Sometimes being oblivious has its advantages.
Don't get me wrong. Mostly it's horrible. Like the fact that I don't pay enough heed to the health and well being of my iPhone and it is now dead.
I don't think I REALLY did anything wrong, but I am guessing that taking it out in the very cold weather for my runs was not exactly the same as honoring it and loving it and treating it like a Princess. Anyway, I have been phoneless since Tuesday night. It just went burrzzzzzzzz. Well, it was silent as it died but that's the sound I imagine it would have made if were on the radio.
Since this is not my first go-round with an inexplicable ending of my phone's usefulness, my darling husband got irate on my behalf and made the calls/visits to Verizon/insurance companies. I should get a new phone delivered tomorrow morning and be back in business. I hope.
But for now, I have no iPhone, which means I have NO phone since we got rid of our land line last fall.
And it also means I have (basically) no alarm clock.
Nor (most importantly) GPS app for my running.
So that meant that I had to do some serious running this week and weekend without my phone and all the precious amusements that come along with it. So here's how it went:
Wednesday: The Polar Vortex returned and kicked my ass. My husband (a.k.a. the Safety Baron) told me in no uncertain terms on Tuesday night that I was not allowed to go for my scheduled 10 mile run in the insane temps and wind chills that were forecast for Wednesday. My Plan B was to head to the Arts Center to get the run in that way. So, at about 7PM, this early morning runner headed out the door and drove to school to run 90 laps. It. Was. Brutal. Scott gave me his old iPod which had about 10 minutes of power left on it. After that it was just 'round and 'round and 'round. For. Ever. In order to keep track of things I put 9 hair elastics around my wrist and switched one over to my other wrist for each lap. I had a piece of paper marked off into 10 section and I wrote my splits on them after each mile. Talk about an exercise in mental toughness! I was SO glad when it was done, let me tell ya! (As was the custodian on duty who I'm sure thought I was a total nut job....)
Thursday: The Deep Freeze continued but even if it hadn't, I couldn't have gotten out of bed to do the scheduled 8 miler early the morning after my evening before. Scott's theater kids had a short performance that evening so when the boys and I got home that night, I shuffled them off to bed and hit the elliptical. I didn't do 8 miles but instead did 80 minutes... a little longer than I would have been on the road for an 8 mile run. It was NO FUN but I watched silly television and when my feet fell asleep (as I knew they would) I took my shoes off. Blech but done.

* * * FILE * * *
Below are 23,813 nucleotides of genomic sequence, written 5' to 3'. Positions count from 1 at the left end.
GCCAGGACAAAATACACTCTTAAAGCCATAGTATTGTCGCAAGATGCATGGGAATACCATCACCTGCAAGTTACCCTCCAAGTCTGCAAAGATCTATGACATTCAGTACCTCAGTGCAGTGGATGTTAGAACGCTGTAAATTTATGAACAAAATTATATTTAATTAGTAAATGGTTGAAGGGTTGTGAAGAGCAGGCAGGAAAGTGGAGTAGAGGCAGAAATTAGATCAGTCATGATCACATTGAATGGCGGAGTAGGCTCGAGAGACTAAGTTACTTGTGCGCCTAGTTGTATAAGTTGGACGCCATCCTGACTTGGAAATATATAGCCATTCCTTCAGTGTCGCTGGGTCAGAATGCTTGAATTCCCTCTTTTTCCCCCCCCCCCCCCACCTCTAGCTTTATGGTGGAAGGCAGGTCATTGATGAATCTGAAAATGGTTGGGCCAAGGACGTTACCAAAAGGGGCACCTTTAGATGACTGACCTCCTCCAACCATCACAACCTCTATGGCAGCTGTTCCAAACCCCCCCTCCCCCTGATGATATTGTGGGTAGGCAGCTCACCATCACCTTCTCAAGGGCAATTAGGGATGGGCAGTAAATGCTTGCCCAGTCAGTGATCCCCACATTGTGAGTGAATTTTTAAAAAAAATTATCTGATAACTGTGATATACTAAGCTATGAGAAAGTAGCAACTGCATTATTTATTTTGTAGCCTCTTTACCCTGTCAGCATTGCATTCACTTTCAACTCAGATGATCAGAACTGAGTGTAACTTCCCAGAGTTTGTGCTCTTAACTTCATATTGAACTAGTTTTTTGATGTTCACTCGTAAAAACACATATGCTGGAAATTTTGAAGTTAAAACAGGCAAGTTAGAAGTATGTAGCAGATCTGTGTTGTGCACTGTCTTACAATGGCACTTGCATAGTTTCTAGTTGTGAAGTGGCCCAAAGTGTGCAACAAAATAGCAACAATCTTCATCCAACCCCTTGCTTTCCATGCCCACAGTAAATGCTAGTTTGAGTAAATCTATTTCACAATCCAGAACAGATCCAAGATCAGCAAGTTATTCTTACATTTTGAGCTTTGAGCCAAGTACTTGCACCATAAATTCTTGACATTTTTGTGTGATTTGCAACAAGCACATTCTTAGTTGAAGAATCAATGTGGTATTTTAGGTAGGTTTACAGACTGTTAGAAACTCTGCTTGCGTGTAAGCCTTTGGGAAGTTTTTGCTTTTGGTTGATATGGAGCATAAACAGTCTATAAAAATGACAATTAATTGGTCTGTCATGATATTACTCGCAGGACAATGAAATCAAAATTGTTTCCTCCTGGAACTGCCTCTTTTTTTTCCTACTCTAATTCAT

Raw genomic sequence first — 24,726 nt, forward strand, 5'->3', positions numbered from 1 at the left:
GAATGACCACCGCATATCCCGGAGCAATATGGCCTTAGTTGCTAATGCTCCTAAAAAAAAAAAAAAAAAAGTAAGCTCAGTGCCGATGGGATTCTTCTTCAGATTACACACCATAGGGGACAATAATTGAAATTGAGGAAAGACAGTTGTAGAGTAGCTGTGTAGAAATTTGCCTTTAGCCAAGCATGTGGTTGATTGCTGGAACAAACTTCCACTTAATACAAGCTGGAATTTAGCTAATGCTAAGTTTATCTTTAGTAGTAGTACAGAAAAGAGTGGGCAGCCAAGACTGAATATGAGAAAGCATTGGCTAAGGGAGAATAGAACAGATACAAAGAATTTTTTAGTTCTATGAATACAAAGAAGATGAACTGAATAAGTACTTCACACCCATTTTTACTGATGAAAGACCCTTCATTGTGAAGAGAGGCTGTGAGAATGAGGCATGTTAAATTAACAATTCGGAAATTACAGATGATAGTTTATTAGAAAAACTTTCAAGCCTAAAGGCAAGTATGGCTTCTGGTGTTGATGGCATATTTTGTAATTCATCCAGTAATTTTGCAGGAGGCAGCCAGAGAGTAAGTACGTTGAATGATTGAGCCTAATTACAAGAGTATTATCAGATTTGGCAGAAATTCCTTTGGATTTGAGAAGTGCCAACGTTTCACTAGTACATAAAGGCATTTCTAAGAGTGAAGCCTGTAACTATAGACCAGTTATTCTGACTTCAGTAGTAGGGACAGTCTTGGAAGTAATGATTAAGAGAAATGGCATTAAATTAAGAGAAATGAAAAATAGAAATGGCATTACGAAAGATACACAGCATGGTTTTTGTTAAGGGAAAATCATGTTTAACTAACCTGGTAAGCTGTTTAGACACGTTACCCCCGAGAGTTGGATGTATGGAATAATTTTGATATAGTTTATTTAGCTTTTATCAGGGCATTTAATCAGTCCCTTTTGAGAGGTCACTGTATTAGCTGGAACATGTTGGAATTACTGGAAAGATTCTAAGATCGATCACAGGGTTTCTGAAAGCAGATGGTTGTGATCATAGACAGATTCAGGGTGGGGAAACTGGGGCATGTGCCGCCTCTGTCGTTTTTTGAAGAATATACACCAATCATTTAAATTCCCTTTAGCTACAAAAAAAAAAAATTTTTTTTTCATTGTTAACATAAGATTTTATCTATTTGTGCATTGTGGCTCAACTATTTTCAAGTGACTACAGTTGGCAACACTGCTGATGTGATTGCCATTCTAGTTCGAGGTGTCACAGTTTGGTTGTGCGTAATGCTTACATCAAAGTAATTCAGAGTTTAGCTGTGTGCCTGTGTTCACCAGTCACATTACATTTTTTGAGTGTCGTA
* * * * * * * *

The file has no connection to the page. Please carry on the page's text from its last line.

Friday: Strength training and yoga for runners. Technically a rest day but, boy, did I need that stretch.
Saturday: This was the scariest day no-phone-wise. I had 24 miles on the schedule. By far the longest training run I have ever done. I mapped out a course on my 40-miler route but I wasn't 100% sure exactly where the turn-around points would be. Thankfully, the iPod was fully charged and I had loaded it up with my go-to podcasts. It was a 5AM start and the temperature was 7 degrees. About 1/2 way through it was 4 degrees. My water bottles had frozen. Probably the strongest (mentally) I have ever been in my entire life is when I stopped at my car, took a few swigs from my (thankfully NOT frozen) water bottles in the car, ditched my headlamp... and KEPT running. I wanted to call it a day. I wanted to get in the car and drive home. No one would have judged me. But, I knew if I bailed at that point I would just be facing a similarly daunting run on Sunday and that would suck even more. So, I kept going. I was glad to have stuck a five dollar bill in my pocket so I could get a Gatorade at the convenience store I passed. I don't know if I would have made it the final three miles without it. I was very cold but very pleased when that run was over.
Sunday: Woke up at 5 with 8 on the schedule. Heard the completely howling winds outside that promised incredible wind chills. Hit the elliptical instead. Went for 80 minutes and called it 8 miles.
So how come I started this blog talking being oblivious and its benefits?
Because I ran 54 miles this week.
And 54 miles the TOP mileage of this training plan.
Granted I have a 28 mile training run coming up in a couple of weeks. But I have very little mileage leading up to that.
So, I have survived the hardest week of training.
I am tired.
I am glad.
I am getting there.